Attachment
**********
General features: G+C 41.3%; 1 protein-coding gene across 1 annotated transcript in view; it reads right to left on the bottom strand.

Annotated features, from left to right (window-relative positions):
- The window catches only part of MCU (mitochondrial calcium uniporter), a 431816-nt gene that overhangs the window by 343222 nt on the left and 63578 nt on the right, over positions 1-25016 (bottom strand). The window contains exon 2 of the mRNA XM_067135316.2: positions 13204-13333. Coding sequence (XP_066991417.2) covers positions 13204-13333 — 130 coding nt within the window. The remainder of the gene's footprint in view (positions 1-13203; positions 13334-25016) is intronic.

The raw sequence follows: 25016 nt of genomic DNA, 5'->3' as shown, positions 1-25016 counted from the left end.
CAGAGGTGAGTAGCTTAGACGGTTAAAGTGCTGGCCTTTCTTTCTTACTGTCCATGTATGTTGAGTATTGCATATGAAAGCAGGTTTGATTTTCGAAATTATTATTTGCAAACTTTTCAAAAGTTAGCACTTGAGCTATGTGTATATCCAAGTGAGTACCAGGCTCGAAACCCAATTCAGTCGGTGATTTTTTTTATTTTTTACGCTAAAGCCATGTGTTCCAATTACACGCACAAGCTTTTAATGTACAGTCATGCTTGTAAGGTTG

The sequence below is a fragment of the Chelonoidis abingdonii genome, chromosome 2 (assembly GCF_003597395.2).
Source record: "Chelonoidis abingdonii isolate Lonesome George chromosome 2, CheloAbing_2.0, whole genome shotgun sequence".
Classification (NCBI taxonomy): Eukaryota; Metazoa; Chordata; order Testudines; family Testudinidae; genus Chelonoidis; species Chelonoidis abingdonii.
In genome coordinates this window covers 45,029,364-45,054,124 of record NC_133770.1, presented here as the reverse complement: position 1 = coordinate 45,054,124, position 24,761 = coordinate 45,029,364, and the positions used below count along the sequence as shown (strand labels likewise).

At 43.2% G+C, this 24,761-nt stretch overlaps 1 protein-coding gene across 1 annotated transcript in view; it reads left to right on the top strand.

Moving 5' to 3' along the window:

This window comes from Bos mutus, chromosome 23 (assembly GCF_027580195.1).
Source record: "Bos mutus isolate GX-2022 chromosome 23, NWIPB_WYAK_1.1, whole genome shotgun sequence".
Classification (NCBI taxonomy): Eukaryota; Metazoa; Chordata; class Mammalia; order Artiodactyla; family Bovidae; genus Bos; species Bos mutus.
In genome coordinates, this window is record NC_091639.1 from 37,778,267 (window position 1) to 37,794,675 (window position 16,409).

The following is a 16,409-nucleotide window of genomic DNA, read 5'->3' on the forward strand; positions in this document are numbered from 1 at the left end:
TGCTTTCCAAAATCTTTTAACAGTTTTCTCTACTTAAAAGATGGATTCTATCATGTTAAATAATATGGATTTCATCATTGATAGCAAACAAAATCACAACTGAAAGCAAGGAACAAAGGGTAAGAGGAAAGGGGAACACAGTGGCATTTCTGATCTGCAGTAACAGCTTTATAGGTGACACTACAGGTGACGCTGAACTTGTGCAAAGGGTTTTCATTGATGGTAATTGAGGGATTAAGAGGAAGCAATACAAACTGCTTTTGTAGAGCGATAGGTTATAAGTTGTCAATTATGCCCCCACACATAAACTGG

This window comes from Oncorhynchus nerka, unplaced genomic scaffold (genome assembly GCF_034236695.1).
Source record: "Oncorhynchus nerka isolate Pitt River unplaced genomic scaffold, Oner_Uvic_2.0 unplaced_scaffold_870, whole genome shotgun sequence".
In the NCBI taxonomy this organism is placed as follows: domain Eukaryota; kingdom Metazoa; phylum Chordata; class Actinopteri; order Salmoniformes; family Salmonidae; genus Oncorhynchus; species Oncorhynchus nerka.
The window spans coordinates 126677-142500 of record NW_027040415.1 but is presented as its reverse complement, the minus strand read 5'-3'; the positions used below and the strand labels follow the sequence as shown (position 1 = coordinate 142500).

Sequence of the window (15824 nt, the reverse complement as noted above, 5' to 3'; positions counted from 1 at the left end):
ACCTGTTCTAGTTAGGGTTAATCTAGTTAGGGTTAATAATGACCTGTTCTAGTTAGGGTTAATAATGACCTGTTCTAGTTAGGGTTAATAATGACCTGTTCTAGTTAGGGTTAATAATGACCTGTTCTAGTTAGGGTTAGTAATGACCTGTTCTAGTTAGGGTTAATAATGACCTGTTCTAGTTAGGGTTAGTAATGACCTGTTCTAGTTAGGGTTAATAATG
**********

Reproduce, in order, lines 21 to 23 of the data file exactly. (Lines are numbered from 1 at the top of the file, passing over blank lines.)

The window spans coordinates 126677-142500 of record NW_027040415.1 but is presented as its reverse complement, the minus strand read 5'-3'; the positions used below and the strand labels follow the sequence as shown (position 1 = coordinate 142500).

Sequence of the window (15824 nt, the reverse complement as noted above, 5' to 3'; positions counted from 1 at the left end):
ACCTGTTCTAGTTAGGGTTAATCTAGTTAGGGTTAATAATGACCTGTTCTAGTTAGGGTTAATAATGACCTGTTCTAGTTAGGGTTAATAATGACCTGTTCTAGTTAGGGTTAATAATGACCTGTTCTAGTTAGGGTTAGTAATGACCTGTTCTAGTTAGGGTTAATAATGACCTGTTCTAGTTAGGGTTAGTAATGACCTGTTCTAGTTAGGGTTAATAATG